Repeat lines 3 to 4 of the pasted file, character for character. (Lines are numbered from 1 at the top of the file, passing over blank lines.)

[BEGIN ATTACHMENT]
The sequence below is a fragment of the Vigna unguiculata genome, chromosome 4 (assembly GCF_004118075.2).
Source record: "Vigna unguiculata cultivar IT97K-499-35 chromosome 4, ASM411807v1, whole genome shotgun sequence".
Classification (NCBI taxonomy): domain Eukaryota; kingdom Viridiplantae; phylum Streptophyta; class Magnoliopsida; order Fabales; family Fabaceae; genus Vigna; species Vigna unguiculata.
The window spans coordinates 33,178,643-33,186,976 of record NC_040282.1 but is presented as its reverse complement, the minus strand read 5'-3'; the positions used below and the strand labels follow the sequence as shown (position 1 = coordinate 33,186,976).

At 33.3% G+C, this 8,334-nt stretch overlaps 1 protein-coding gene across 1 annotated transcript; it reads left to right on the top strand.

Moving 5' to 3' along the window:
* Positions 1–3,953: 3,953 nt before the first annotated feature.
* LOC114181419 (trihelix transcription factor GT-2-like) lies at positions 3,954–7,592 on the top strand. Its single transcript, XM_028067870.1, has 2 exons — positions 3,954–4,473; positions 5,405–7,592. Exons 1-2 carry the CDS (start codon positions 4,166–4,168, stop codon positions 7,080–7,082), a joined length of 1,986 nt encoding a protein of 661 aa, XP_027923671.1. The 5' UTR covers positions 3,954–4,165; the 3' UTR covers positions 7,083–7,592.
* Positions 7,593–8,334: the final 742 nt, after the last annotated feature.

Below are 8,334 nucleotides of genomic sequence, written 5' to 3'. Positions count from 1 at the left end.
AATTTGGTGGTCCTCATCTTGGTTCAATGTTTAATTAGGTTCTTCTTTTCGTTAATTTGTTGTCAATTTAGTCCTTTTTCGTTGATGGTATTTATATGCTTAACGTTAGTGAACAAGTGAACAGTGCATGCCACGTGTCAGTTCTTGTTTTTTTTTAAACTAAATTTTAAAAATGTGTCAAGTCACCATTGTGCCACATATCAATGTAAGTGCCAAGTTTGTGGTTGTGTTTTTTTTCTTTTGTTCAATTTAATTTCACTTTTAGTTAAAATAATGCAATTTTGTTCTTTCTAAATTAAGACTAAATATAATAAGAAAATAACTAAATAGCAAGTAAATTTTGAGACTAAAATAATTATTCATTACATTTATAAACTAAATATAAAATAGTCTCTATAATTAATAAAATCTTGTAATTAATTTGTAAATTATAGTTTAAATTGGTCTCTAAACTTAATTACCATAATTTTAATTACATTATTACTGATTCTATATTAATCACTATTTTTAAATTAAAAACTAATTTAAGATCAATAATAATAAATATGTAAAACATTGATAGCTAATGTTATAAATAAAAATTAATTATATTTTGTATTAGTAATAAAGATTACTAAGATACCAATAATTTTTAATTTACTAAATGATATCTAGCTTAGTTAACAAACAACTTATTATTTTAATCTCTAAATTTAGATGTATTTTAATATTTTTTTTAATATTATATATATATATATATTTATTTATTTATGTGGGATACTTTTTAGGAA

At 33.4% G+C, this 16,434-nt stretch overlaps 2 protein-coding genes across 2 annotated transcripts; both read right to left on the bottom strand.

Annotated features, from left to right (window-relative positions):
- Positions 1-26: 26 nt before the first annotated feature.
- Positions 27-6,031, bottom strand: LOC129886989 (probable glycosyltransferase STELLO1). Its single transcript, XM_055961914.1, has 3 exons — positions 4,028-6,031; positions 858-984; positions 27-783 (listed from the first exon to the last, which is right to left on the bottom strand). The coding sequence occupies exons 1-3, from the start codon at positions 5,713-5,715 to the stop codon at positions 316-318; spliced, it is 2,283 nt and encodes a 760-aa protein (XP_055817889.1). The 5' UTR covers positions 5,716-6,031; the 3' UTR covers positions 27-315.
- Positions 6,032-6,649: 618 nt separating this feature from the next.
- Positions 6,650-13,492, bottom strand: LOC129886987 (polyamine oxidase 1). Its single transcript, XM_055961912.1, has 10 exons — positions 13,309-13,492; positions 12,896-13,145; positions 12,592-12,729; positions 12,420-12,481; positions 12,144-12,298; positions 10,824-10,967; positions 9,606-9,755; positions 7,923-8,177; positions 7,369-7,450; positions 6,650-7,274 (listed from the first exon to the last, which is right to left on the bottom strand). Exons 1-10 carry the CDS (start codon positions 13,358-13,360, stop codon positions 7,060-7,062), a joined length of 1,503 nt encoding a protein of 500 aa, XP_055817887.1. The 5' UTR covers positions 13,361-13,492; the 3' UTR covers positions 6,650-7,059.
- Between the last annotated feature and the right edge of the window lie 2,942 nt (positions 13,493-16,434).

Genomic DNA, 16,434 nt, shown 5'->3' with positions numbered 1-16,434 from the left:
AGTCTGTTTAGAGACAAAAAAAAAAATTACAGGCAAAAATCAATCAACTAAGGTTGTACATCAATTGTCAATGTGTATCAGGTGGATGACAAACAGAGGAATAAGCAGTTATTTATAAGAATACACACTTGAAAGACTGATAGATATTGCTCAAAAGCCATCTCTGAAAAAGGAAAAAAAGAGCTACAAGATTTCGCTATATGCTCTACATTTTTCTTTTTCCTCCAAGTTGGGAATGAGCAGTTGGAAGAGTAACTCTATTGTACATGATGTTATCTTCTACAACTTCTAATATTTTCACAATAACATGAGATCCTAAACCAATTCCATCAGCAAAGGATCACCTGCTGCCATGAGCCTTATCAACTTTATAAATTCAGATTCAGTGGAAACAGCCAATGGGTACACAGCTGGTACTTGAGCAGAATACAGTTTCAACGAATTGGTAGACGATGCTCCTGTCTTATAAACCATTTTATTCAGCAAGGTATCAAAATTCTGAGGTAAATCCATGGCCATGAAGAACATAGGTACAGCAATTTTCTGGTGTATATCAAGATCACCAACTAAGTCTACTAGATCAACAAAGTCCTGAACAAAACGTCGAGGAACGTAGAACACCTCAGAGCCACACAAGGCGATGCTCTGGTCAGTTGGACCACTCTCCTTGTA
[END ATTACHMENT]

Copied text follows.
Classification (NCBI taxonomy): domain Eukaryota; kingdom Viridiplantae; phylum Streptophyta; class Magnoliopsida; order Fabales; family Fabaceae; genus Vigna; species Vigna unguiculata.
The window spans coordinates 33,178,643-33,186,976 of record NC_040282.1 but is presented as its reverse complement, the minus strand read 5'-3'; the positions used below and the strand labels follow the sequence as shown (position 1 = coordinate 33,186,976).